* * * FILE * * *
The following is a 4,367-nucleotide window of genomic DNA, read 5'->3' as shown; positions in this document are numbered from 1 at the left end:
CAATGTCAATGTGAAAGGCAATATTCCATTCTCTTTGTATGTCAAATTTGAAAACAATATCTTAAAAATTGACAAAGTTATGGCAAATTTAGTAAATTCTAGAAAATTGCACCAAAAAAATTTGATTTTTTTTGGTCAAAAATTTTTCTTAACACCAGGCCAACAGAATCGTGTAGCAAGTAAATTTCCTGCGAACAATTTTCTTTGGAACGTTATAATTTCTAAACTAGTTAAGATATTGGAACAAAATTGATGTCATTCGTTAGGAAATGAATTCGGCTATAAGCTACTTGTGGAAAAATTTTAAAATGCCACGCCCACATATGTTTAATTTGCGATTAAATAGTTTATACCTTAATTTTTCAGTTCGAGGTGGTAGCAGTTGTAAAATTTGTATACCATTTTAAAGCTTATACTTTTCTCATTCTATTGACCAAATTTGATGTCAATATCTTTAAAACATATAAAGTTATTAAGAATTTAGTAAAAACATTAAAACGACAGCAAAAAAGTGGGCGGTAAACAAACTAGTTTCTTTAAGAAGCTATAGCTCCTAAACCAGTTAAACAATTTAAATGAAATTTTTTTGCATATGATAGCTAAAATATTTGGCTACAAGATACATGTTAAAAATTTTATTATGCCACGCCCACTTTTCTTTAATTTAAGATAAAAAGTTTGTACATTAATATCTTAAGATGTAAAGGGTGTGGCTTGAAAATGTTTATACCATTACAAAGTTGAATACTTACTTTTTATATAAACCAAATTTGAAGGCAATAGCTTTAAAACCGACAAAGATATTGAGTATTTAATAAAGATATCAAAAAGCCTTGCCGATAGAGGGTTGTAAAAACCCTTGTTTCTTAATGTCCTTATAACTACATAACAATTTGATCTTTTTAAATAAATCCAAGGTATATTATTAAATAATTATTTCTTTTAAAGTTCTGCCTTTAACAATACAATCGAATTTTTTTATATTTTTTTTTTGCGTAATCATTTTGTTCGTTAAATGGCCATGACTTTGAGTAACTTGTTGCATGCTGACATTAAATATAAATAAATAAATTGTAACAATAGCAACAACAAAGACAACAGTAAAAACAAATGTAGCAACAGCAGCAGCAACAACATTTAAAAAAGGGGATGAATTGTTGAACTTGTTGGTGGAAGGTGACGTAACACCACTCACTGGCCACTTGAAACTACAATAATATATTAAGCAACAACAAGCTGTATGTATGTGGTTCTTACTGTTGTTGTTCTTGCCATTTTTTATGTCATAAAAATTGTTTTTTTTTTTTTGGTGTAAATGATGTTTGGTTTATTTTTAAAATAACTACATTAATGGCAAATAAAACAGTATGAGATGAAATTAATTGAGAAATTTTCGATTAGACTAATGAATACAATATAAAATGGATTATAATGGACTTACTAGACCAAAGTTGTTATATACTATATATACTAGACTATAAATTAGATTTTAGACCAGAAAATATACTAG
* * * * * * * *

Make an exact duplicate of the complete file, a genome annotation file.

The following is a 4,367-nucleotide window of genomic DNA, read 5'->3' as shown; positions in this document are numbered from 1 at the left end:
CAATGTCAATGTGAAAGGCAATATTCCATTCTCTTTGTATGTCAAATTTGAAAACAATATCTTAAAAATTGACAAAGTTATGGCAAATTTAGTAAATTCTAGAAAATTGCACCAAAAAAATTTGATTTTTTTTGGTCAAAAATTTTTCTTAACACCAGGCCAACAGAATCGTGTAGCAAGTAAATTTCCTGCGAACAATTTTCTTTGGAACGTTATAATTTCTAAACTAGTTAAGATATTGGAACAAAATTGATGTCATTCGTTAGGAAATGAATTCGGCTATAAGCTACTTGTGGAAAAATTTTAAAATGCCACGCCCACATATGTTTAATTTGCGATTAAATAGTTTATACCTTAATTTTTCAGTTCGAGGTGGTAGCAGTTGTAAAATTTGTATACCATTTTAAAGCTTATACTTTTCTCATTCTATTGACCAAATTTGATGTCAATATCTTTAAAACATATAAAGTTATTAAGAATTTAGTAAAAACATTAAAACGACAGCAAAAAAGTGGGCGGTAAACAAACTAGTTTCTTTAAGAAGCTATAGCTCCTAAACCAGTTAAACAATTTAAATGAAATTTTTTTGCATATGATAGCTAAAATATTTGGCTACAAGATACATGTTAAAAATTTTATTATGCCACGCCCACTTTTCTTTAATTTAAGATAAAAAGTTTGTACATTAATATCTTAAGATGTAAAGGGTGTGGCTTGAAAATGTTTATACCATTACAAAGTTGAATACTTACTTTTTATATAAACCAAATTTGAAGGCAATAGCTTTAAAACCGACAAAGATATTGAGTATTTAATAAAGATATCAAAAAGCCTTGCCGATAGAGGGTTGTAAAAACCCTTGTTTCTTAATGTCCTTATAACTACATAACAATTTGATCTTTTTAAATAAATCCAAGGTATATTATTAAATAATTATTTCTTTTAAAGTTCTGCCTTTAACAATACAATCGAATTTTTTTATATTTTTTTTTTGCGTAATCATTTTGTTCGTTAAATGGCCATGACTTTGAGTAACTTGTTGCATGCTGACATTAAATATAAATAAATAAATTGTAACAATAGCAACAACAAAGACAACAGTAAAAACAAATGTAGCAACAGCAGCAGCAACAACATTTAAAAAAGGGGATGAATTGTTGAACTTGTTGGTGGAAGGTGACGTAACACCACTCACTGGCCACTTGAAACTACAATAATATATTAAGCAACAACAAGCTGTATGTATGTGGTTCTTACTGTTGTTGTTCTTGCCATTTTTTATGTCATAAAAATTGTTTTTTTTTTTTTGGTGTAAATGATGTTTGGTTTATTTTTAAAATAACTACATTAATGGCAAATAAAACAGTATGAGATGAAATTAATTGAGAAATTTTCGATTAGACTAATGAATACAATATAAAATGGATTATAATGGACTTACTAGACCAAAGTTGTTATATACTATATATACTAGACTATAAATTAGATTTTAGACCAGAAAATATACTAG